Group Savings Give the Opportunity to Meet Communities’ Financial Needs

In July 2012 about 106 Community Economic Development (CED) Msingi wa KAPESA savings club (Mwak) members have lent to their members an aggregate of 448,000Ksh (Kenyan Shillings) in microloans. The loans were given for a three month term. At the end of the third month, all clients successfully paid their loan on the agreed terms and time frame with 100% recovery rate. The loan is mainly meant for use to fill the cash flow gaps of the borrowers, purchase stock or start new small businesses. This loan service gives Nuru farmers the opportunity to get accessible credit service with low interest rate.

Farmers living in extreme poverty usually seek interest free money from family or friends to fill their cash flow needs. This need however, is not an easy bet. Most family or friends might not have money at hand when an immediate cash need arises. When available, it is usually comes with the responsibility of reciprocity and paying back on an agreed time frame. When farmers don’t have any option of getting money from families and loved ones, they usually borrow from local moneylenders with high interest rates.

Mwak provides the opportunity for Nuru farmers to save money on a regular basis and use the savings to lend out to themselves when they face important and immediate cash needs. The loan is also used for well-intended investment opportunities in micro-enterprises.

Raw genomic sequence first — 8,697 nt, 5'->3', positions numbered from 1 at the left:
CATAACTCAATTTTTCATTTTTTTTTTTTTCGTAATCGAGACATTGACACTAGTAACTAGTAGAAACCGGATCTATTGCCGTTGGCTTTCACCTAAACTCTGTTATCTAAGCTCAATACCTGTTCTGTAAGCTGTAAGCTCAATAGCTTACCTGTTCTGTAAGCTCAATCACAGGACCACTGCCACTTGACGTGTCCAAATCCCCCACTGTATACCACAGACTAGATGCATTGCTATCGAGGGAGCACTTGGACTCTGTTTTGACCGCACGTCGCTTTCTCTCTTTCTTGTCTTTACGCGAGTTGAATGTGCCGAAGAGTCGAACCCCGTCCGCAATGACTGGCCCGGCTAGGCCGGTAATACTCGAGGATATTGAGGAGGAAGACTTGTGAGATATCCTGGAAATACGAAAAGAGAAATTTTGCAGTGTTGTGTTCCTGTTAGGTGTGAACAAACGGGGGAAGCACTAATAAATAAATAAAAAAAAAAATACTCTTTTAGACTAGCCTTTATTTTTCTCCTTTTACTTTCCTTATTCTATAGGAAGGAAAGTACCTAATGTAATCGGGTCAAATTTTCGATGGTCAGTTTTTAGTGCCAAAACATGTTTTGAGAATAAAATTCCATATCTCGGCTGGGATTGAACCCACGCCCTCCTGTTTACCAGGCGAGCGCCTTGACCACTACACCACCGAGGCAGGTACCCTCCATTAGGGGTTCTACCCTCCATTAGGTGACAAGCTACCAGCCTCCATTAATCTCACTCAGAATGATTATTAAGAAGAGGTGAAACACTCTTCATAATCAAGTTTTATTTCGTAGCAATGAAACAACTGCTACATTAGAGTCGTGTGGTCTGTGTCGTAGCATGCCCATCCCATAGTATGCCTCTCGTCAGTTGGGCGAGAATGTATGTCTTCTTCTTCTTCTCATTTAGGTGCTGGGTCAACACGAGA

Over the past two decades, millions of people across the world have been uplifted from extreme poverty through microloan programs. These interventions proved that poor people could run a successful micro-enterprise and be able to escape from extreme poverty.

Most micro-enterprise interventions focus on the urban poor and provide support to selected micro-entrepreneurs. The inaccessibility of rural villages and the cost associated with it are the main reasons for the lack of affordable and accessible microfinance services to the rural poor. Nuru’s CED program is created with the intention of bridging this supply gap.

Nuru’s Mwak program is giving Nuru farmers a chance to learn money management skills through financial literacy trainings and get accessible and affordable financial services. The group loan program is one of such services, which helps poor farmers to weather economic shocks by providing small loans at flexible and affordable terms. CED borrowers once again proved that they could take a loan, use the loan for important and crucial needs and be trusted in fulfilling their loan obligations.

About Elias Fanta

Financial Inclusion Strategic Advisor — Elias initiated and coordinated the first microfinance project in southern Ethiopia. For eight years he worked for the German International Cooperation (GIZ) in Ethiopia as a program officer. Elias graduated with a BA in Economics from the Addis Ababa University, MA in Development Management, and PhD in International Development Studies from the Ruhr University of Bochum.

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